Where do you go to church? When you are sad, ill frightened or lonely is the answer to that question your comfort, support or strength? Now answer this, is Jesus Christ the focus of your life? If the answer is yes then it follows that he is the one you call on in times of distress and disease. No building or congregation, lovely though they may be, can be there for you at all times. Only our Lord and Savior, he alone is with us no matter what. He alone will never leave us or forsake us or let us down. He never, ever, ever disappoints. I’ve changed churches during the course of my life and I have changed denominations. I have never changed gods. There is no other than the one true God. In my church travels I have met nice people and not so nice people. I have felt at home and like an alien. But one thing remains, in every place I’ve visited or joined that housed his people; Jesus has always been there.

*Romans 10 is a great companion to this message.

Wednesday, July 27, 2011

Vashti’s Disrespect

But when the attendant delivered the king’s command, Queen Vashti refused to come. Then the king became furious and burned with anger.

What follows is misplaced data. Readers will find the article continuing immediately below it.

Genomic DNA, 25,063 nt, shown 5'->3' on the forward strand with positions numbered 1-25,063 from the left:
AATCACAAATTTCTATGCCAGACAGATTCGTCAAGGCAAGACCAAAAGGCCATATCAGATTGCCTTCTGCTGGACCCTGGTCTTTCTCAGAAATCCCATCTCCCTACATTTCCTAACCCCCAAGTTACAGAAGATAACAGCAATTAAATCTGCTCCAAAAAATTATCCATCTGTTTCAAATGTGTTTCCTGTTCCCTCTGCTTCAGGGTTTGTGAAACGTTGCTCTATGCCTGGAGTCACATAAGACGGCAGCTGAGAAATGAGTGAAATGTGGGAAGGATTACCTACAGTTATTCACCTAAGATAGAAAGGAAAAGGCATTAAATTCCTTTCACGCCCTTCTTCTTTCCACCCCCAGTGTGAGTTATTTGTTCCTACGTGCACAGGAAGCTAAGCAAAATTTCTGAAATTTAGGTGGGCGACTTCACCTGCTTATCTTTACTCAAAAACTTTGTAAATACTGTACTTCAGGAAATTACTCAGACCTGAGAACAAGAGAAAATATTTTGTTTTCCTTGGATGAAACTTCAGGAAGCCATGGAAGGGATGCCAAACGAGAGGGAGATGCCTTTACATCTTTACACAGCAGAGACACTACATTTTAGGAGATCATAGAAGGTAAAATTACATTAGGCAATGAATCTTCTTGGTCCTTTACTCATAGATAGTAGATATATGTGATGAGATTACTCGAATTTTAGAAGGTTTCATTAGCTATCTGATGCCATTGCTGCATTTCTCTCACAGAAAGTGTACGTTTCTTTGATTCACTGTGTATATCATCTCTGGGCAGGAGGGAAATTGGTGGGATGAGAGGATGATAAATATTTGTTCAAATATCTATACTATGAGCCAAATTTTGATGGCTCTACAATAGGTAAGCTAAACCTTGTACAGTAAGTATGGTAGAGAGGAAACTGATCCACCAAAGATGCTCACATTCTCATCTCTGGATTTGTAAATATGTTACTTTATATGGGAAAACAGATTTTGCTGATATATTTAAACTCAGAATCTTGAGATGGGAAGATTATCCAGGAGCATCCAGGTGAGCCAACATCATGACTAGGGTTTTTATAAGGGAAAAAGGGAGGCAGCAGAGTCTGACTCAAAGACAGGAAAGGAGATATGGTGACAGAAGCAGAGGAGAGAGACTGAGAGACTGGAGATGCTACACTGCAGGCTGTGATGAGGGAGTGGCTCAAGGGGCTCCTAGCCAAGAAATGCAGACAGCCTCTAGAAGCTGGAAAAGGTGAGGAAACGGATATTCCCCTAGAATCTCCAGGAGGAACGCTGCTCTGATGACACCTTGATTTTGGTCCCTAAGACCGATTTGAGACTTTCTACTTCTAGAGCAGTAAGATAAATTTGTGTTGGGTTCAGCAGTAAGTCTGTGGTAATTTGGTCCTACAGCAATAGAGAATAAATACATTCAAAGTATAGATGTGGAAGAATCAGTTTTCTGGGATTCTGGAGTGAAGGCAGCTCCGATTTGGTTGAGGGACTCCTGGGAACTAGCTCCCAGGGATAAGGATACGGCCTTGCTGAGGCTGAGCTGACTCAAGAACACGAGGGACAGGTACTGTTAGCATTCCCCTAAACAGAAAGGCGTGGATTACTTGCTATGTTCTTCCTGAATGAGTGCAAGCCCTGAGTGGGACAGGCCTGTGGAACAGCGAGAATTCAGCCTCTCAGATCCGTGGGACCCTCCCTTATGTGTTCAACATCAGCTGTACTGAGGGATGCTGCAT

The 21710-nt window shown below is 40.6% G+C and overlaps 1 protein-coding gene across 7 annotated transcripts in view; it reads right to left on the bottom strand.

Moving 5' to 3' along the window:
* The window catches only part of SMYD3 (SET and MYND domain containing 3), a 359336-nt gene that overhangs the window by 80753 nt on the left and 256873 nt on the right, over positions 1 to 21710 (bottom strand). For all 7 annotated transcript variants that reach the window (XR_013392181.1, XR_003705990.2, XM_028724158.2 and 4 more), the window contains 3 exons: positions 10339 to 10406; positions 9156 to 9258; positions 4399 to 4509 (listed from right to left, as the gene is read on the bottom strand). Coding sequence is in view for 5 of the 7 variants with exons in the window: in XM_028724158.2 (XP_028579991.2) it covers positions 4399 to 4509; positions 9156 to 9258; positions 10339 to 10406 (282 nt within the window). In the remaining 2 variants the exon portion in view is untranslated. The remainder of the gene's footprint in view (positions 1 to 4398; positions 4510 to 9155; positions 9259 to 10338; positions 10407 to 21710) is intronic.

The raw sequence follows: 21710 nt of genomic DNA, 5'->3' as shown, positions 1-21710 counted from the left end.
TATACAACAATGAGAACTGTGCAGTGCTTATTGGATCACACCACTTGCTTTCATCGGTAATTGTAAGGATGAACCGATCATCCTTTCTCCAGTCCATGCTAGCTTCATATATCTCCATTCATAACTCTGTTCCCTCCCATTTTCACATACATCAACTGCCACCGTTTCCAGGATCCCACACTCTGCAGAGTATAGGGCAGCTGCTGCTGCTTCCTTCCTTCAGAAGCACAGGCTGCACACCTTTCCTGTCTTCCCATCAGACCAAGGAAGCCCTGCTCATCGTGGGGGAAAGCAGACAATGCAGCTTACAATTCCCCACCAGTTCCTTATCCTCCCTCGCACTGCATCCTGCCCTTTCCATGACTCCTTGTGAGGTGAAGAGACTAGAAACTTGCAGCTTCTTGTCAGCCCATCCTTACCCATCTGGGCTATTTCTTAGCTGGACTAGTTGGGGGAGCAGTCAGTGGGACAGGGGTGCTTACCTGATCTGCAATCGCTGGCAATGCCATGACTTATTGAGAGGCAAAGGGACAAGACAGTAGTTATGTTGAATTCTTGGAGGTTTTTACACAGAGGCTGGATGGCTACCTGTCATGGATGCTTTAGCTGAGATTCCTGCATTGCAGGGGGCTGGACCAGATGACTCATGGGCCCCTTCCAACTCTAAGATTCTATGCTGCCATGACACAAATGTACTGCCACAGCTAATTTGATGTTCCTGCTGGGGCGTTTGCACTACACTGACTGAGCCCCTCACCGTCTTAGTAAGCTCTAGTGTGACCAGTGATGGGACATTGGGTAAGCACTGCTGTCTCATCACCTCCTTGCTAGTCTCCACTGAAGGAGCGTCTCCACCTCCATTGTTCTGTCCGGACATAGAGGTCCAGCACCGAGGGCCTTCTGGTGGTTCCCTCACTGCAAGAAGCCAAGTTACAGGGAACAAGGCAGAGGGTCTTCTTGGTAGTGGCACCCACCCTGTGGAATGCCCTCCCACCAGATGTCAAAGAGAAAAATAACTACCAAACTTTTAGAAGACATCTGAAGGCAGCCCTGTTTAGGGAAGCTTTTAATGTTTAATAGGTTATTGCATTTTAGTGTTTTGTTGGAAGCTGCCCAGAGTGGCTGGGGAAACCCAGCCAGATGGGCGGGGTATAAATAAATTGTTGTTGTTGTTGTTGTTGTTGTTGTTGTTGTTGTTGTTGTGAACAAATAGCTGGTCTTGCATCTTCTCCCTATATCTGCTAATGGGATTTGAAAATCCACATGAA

Then Memucan replied in the presence of the king and the nobles, “Queen Vashti has done wrong, not only against the king but also against all the nobles and the peoples of all the provinces of King Xerxes.” Esther 1:12, 16

If you don’t know the whole story here, I suggest you read it. For one thing, this message will make more sense, but mostly because it is a great story. The Queen Vashti part isn’t terribly long but it sets the scene for the entire book of Esther. Xerxes is mad! His wife has embarrassed him and the story goes on from there. It seems a small moment but it has huge consequences.

I love the book of Esther and have read it a few times as well as doing a couple of Bible studies about it. No matter how many times I read it I am struck by the level of disrespect Queen Vashti shows to her husband. He sends for her, asking her to come to him, so that he can show his friends his wonderful, lovely wife. And she says no! What is that?

God created Adam and seeing that he needed a companion he created Eve. The relationship was meant to be mutually supportive. There was a role for the man and a role for the woman.